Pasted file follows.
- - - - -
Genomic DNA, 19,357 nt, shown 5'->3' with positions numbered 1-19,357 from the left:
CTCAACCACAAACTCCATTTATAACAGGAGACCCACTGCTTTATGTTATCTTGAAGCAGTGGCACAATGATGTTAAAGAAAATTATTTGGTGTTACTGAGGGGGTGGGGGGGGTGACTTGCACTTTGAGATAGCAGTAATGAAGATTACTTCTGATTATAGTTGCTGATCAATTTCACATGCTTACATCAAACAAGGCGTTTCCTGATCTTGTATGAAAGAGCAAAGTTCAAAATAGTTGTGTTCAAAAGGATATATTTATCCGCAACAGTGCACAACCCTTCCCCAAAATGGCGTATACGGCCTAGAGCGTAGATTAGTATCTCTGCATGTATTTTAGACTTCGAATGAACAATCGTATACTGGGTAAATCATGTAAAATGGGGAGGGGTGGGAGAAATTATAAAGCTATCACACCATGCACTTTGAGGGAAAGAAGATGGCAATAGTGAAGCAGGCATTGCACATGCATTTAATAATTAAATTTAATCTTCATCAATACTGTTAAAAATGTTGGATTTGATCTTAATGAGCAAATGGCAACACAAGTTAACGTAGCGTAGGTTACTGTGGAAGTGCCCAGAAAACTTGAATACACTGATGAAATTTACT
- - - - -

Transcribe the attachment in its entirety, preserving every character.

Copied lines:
Genomic DNA, 19,357 nt, shown 5'->3' with positions numbered 1-19,357 from the left:
CTCAACCACAAACTCCATTTATAACAGGAGACCCACTGCTTTATGTTATCTTGAAGCAGTGGCACAATGATGTTAAAGAAAATTATTTGGTGTTACTGAGGGGGTGGGGGGGGTGACTTGCACTTTGAGATAGCAGTAATGAAGATTACTTCTGATTATAGTTGCTGATCAATTTCACATGCTTACATCAAACAAGGCGTTTCCTGATCTTGTATGAAAGAGCAAAGTTCAAAATAGTTGTGTTCAAAAGGATATATTTATCCGCAACAGTGCACAACCCTTCCCCAAAATGGCGTATACGGCCTAGAGCGTAGATTAGTATCTCTGCATGTATTTTAGACTTCGAATGAACAATCGTATACTGGGTAAATCATGTAAAATGGGGAGGGGTGGGAGAAATTATAAAGCTATCACACCATGCACTTTGAGGGAAAGAAGATGGCAATAGTGAAGCAGGCATTGCACATGCATTTAATAATTAAATTTAATCTTCATCAATACTGTTAAAAATGTTGGATTTGATCTTAATGAGCAAATGGCAACACAAGTTAACGTAGCGTAGGTTACTGTGGAAGTGCCCAGAAAACTTGAATACACTGATGAAATTTACT